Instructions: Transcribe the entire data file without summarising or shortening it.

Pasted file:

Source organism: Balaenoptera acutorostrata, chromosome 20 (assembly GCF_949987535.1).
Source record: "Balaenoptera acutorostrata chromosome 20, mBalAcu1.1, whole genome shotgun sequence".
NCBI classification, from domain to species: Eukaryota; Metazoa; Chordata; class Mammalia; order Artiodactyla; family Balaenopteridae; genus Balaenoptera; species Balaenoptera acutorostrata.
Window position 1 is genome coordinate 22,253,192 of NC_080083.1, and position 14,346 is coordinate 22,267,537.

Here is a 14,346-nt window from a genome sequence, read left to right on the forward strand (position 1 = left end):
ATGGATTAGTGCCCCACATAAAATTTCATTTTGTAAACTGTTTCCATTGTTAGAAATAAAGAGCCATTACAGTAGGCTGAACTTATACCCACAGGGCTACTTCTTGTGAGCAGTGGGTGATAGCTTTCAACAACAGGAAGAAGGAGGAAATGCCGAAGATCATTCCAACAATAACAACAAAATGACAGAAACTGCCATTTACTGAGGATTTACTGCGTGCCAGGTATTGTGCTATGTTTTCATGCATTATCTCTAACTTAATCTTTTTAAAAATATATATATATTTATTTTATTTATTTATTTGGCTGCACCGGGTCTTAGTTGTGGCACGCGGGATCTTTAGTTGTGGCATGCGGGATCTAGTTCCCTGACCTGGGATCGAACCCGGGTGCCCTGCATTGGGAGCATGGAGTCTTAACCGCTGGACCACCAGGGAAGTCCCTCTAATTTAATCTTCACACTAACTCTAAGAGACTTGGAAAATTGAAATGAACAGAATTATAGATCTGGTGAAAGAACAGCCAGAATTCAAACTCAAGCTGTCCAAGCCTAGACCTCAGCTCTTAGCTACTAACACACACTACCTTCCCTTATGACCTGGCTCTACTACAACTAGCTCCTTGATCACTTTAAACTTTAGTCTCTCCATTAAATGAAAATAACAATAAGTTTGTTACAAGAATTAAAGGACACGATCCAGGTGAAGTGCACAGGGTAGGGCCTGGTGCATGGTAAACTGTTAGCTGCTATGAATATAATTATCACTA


Source organism: Balaenoptera acutorostrata, chromosome 20 (assembly GCF_949987535.1).
Source record: "Balaenoptera acutorostrata chromosome 20, mBalAcu1.1, whole genome shotgun sequence".
NCBI classification, from domain to species: Eukaryota; Metazoa; Chordata; class Mammalia; order Artiodactyla; family Balaenopteridae; genus Balaenoptera; species Balaenoptera acutorostrata.
Window position 1 is genome coordinate 22,253,192 of NC_080083.1, and position 14,346 is coordinate 22,267,537.

Here is a 14,346-nt window from a genome sequence, read left to right on the forward strand (position 1 = left end):
ATGGATTAGTGCCCCACATAAAATTTCATTTTGTAAACTGTTTCCATTGTTAGAAATAAAGAGCCATTACAGTAGGCTGAACTTATACCCACAGGGCTACTTCTTGTGAGCAGTGGGTGATAGCTTTCAACAACAGGAAGAAGGAGGAAATGCCGAAGATCATTCCAACAATAACAACAAAATGACAGAAACTGCCATTTACTGAGGATTTACTGCGTGCCAGGTATTGTGCTATGTTTTCATGCATTATCTCTAACTTAATCTTTTTAAAAATATATATATATTTATTTTATTTATTTATTTGGCTGCACCGGGTCTTAGTTGTGGCACGCGGGATCTTTAGTTGTGGCATGCGGGATCTAGTTCCCTGACCTGGGATCGAACCCGGGTGCCCTGCATTGGGAGCATGGAGTCTTAACCGCTGGACCACCAGGGAAGTCCCTCTAATTTAATCTTCACACTAACTCTAAGAGACTTGGAAAATTGAAATGAACAGAATTATAGATCTGGTGAAAGAACAGCCAGAATTCAAACTCAAGCTGTCCAAGCCTAGACCTCAGCTCTTAGCTACTAACACACACTACCTTCCCTTATGACCTGGCTCTACTACAACTAGCTCCTTGATCACTTTAAACTTTAGTCTCTCCATTAAATGAAAATAACAATAAGTTTGTTACAAGAATTAAAGGACACGATCCAGGTGAAGTGCACAGGGTAGGGCCTGGTGCATGGTAAACTGTTAGCTGCTATGAATATAATTATCACTA